Hong Kong stocks slide on bond market scare, China offers mixed bag of plans to support growth
- Stocks extended losses in line with a global sell-off, as the Federal Reserve stopped short of unveiling measures to tame rising bond yields
- China kicked off ‘two sessions’ meeting in Beijing with a ‘super low’ GDP target, restrained stimulus and caution on property market
The Hang Seng Index slipped 0.5 per cent to 29,098.29 at the close, trimming the weekly advance to 0.4 per cent. The CSI 300 Index of biggest companies in Shanghai and Shenzhen bourses fell 0.3 per cent, while futures on US and European equities signaled deepening losses in cash markets.
Technology stocks bore the brunt of selling, with smartphone maker Xiaomi and Techtronic Industries retreating by at least 3 per cent. PetroChina added 3.2 per cent after OPEC announced plans to keep output unchanged.
“Policymakers may opt for gradual policy normalisation during this year. The government and central bank are expected to maintain some targeted measures to support the small- and medium-sized enterprises and technological sectors,” said Zhu Chaoping, a strategist in Shanghai at JPMorgan Asset Management. “We remain constructive about the growth prospect of China.”
The government work report offered little surprises, except for the “super low” GDP target, ING economist Iris Pang said in a note. “This makes me feel uneasy as I don‘t know what exactly the government wants to tell us about the recovery path it expects.”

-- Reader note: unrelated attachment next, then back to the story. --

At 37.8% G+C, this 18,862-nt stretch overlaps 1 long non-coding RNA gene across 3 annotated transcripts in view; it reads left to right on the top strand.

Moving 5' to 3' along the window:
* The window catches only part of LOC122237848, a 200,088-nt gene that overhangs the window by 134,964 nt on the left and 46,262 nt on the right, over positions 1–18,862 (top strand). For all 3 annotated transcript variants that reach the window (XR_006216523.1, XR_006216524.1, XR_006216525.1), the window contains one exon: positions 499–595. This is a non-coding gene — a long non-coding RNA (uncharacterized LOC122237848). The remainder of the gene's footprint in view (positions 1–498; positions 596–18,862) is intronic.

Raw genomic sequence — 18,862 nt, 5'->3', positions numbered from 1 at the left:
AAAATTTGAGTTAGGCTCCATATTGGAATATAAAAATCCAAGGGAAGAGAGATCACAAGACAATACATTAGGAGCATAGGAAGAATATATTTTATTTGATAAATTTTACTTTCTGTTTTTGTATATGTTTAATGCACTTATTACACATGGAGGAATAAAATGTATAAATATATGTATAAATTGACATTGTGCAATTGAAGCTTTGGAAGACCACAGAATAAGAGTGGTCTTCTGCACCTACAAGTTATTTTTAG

Global stocks suffered a jolt this week as Federal Reserve Chairman Jerome Powell refrained from mentioning any specific measure to keep a lid on bond yields. Equity gauges from Australia to Japan and South Korea retreated by at least 0.2 per cent on Friday. The S&P 500 erased this year’s gain in overnight trading, and the yield on 10-year Treasuries climbed 6 basis points to 1.54 per cent.
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“The rise in US yields apparently being greenlighted by the Fed chairman will be of some concern in Asia,” said Jeffery Halley, an analyst at Oanda. “Most of the region runs direct or dirty pegs to the US dollar. The rise in US yields means that parts of Asia will be forced to tighten into what is still-muted domestic demand across the region.”
Traders are also looking to China’s two sessions for clues on how policymakers will spur the world’s second-largest economy through its 14th five-year plan, which starts this year.
Premier Li’s work report to delegates included plans to boost lending to small businesses by over 30 per cent in 2021. He also cautioned against property-market speculation, saying the government will increase land supply and stabilise prices.
“We think this [GDP] target leaves room for structural reform … as well as provides an anchor for other numerical targets such as monetary supply, inflation, and carbon emission,” Bruce Pang, head of macro and strategy research at China Renaissance Securities, wrote in a report.